Corrupt media, invasions of privacy, massive class inequalities, the return of the Grand Guignol–Max Headroom was supposed to be set “twenty minutes into the future,” but the problems it presented have never stopped being timely. Nor have those whose job it is to uncover this corruption and give us the information we need to combat these problems done what they were supposed to do. That leaves us.

Max Headroom, or rather, Edison Carter, would indeed be proud of us ordinary internet denizens, along with annoyed with us, amused by us, and exasperated with us. That’s because we are, in our own weird, stuttering, highly distractible way, doing Max Headroom’s job. Right down to asking inconvenient questions simply because it never occurs to us that this sort of thing isn’t done.

As noted on Balloon Juice:

The difference between this event and debates featuring questions from the Internets is that Google did a decent job selecting the questions and questioners, and they were pretty good. Obama got some tough questions and followups about foreign aid, unemployment and drones, and not a single question about his electability, his wife’s underwear or whether he should fly coach instead of using Air Force One.

[...]

In other words, a few people hanging out on a social media site are able to ask questions that the professional press won’t.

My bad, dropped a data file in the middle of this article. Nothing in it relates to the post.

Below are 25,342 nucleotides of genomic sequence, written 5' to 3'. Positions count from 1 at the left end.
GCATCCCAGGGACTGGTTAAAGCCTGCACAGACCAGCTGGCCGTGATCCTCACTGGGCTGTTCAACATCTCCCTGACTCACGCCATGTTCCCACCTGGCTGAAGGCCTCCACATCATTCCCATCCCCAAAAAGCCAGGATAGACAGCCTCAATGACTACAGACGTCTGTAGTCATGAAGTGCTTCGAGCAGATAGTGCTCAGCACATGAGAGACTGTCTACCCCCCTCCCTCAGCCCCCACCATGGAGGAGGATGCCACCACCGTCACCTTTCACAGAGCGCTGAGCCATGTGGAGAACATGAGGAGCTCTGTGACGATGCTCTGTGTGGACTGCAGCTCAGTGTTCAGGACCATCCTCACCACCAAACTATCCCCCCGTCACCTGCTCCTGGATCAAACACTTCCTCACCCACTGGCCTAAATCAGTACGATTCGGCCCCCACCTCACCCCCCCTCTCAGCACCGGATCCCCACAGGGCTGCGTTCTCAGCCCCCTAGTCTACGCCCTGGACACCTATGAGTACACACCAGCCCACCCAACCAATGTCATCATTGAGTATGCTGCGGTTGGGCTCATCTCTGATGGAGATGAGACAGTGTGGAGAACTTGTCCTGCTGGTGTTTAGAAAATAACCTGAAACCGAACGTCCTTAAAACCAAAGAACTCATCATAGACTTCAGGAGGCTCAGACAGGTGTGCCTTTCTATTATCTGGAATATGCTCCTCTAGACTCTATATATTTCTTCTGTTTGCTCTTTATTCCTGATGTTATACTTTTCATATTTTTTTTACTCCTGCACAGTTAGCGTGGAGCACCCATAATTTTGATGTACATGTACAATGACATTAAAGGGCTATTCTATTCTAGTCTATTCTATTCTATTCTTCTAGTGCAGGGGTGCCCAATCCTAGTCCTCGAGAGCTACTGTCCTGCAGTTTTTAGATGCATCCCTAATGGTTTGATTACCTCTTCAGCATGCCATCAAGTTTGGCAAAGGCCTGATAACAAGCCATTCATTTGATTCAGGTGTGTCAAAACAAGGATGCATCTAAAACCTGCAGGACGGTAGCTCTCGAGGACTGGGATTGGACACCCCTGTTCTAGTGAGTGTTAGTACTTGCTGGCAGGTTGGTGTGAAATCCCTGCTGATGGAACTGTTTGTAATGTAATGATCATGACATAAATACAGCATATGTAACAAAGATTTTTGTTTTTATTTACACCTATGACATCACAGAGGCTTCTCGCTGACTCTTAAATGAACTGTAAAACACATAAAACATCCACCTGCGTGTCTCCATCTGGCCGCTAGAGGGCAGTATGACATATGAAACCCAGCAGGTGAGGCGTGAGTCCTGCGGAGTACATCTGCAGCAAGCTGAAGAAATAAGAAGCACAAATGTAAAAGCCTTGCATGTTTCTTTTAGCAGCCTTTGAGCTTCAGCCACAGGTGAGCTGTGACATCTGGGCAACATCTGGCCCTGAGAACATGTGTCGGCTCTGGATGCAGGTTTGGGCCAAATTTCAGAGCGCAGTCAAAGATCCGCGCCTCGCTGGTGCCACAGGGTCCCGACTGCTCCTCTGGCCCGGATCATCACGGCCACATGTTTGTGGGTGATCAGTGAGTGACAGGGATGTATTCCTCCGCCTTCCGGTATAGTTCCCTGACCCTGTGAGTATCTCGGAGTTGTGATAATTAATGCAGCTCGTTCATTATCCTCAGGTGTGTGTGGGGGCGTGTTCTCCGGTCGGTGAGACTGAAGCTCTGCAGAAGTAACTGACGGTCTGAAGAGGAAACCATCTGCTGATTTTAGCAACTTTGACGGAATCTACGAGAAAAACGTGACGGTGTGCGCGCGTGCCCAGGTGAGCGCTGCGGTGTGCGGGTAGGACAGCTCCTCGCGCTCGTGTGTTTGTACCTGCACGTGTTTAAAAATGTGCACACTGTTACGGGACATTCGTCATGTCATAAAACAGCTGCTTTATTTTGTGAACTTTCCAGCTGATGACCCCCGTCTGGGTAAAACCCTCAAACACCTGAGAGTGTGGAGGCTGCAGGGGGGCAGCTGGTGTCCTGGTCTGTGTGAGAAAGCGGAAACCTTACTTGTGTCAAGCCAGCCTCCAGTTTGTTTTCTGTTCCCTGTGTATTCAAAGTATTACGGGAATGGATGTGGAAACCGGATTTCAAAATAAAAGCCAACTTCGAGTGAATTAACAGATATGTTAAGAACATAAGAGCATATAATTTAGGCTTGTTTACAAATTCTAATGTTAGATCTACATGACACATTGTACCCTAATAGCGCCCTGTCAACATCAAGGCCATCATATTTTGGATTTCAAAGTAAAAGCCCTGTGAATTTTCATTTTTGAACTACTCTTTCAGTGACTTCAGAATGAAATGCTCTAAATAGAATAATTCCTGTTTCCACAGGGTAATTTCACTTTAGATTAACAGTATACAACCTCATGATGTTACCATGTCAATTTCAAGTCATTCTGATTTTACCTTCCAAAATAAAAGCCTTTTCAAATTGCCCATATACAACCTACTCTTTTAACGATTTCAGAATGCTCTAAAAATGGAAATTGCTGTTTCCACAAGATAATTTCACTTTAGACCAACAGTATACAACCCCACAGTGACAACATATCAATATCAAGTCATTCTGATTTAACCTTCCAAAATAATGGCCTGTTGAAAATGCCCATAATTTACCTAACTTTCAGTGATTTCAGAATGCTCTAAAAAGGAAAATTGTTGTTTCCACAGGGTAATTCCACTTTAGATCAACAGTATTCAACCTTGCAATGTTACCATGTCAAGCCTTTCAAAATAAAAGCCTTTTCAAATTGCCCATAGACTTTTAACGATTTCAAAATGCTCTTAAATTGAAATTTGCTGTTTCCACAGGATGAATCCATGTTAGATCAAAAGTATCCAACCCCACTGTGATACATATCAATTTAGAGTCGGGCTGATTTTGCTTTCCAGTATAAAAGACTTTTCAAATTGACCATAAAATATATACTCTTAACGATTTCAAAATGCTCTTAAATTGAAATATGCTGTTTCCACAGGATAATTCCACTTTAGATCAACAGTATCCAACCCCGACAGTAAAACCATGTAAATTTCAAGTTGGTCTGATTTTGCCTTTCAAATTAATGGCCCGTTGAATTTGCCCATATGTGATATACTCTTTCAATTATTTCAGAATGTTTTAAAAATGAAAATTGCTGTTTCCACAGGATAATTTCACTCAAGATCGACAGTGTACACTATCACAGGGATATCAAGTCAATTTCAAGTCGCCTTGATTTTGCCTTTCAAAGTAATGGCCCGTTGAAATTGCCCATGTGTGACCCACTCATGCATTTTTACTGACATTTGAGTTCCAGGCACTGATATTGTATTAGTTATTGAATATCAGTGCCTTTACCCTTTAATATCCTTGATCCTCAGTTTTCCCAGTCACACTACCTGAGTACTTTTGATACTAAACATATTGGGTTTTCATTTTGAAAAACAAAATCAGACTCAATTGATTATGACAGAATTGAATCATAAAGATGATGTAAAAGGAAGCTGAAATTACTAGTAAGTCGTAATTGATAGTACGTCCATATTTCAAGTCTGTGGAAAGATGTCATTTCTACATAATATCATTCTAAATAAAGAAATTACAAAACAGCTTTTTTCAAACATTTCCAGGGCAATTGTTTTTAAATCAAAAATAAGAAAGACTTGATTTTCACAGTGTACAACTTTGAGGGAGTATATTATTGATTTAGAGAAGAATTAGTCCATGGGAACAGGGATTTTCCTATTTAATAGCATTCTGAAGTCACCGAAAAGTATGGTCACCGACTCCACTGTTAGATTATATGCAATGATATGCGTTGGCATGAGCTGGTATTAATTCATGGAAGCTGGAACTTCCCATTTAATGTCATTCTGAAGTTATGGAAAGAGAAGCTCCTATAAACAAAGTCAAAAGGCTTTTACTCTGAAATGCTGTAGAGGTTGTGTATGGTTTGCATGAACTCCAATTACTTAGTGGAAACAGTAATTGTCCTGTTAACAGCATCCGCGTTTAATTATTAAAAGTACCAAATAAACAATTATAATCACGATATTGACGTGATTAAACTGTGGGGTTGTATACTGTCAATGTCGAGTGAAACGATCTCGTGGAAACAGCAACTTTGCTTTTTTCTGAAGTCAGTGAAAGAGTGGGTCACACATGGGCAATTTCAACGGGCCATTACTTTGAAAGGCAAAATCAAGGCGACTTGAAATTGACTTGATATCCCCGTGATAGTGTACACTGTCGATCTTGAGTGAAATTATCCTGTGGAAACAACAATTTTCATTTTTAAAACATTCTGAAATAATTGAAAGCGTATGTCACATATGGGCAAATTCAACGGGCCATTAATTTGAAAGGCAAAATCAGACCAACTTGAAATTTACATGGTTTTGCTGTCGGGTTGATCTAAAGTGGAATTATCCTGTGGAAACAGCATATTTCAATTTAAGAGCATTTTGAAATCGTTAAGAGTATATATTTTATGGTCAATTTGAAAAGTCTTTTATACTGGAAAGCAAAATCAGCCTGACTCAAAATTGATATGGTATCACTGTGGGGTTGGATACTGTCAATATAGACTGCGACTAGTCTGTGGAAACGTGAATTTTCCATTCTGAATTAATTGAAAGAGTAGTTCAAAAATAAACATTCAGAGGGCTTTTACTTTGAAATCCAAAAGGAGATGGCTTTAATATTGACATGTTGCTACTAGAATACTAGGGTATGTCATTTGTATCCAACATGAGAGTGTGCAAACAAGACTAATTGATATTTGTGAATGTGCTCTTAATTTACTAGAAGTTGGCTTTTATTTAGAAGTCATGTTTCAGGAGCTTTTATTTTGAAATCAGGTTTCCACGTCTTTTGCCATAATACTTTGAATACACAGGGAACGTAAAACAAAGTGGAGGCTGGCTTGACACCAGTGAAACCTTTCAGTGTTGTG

There’s still a use for editors on the internet, of course, to cut out the irrelevancies and the questions that any hack reporter would ask–and does repeatedly. But it’s not the sort of editor Jeffrey Tambor’s Murray was, with his incessant shouldering of the worries of management. It’s more the sort of editor Carter himself was, smoothing the rawness of his footage and directing Max’s chaos to tell the necessary and compelling stories no one else was willing to tell.

If Google+ and YouTube users manage to do anything close to that, they’re doing very well indeed, even if Gerstein can’t see that they’re succeeding where people like him often fail.

The press conference:

Comments

  1. Randomfactor says

    Politico, eh? I forget–where are their presses located, again?

    The “journalists” of today are working sloppily to put themselves out of a job–thank goodness.

  2. Jenora Feuer says

    Ahh, yes, Max Headroom. I loved that show, even if the TV show never quite hit the same black humor level as the pilot (though it came close: ‘Credit fraud? That’s worse than murder!’). And there were a few dangling plotlines unresolved once they stopped filming it.

    But yes, it is still at least as relevant now as it was back when it was done, if not more so in many ways.

    You mention Murray up there… Murray was an interesting character, in that he had obviously come up through the ranks from being a reporter himself, and you got the impression that he was the only one who could ride herd on Edison because he actually knew how Edison thought to an extent. And perhaps a bit of repressed guilt that he hadn’t been so diligent about rooting things out himself back when he was in the position to do so…

  3. Stevarious, Public Health Problem says

    We journalists are now entirely superfluous and irrelevant.

    The first thing I thought when I read that line was, “Well, yeah.”

    He’s mistaken as to who’s fault this development is, however.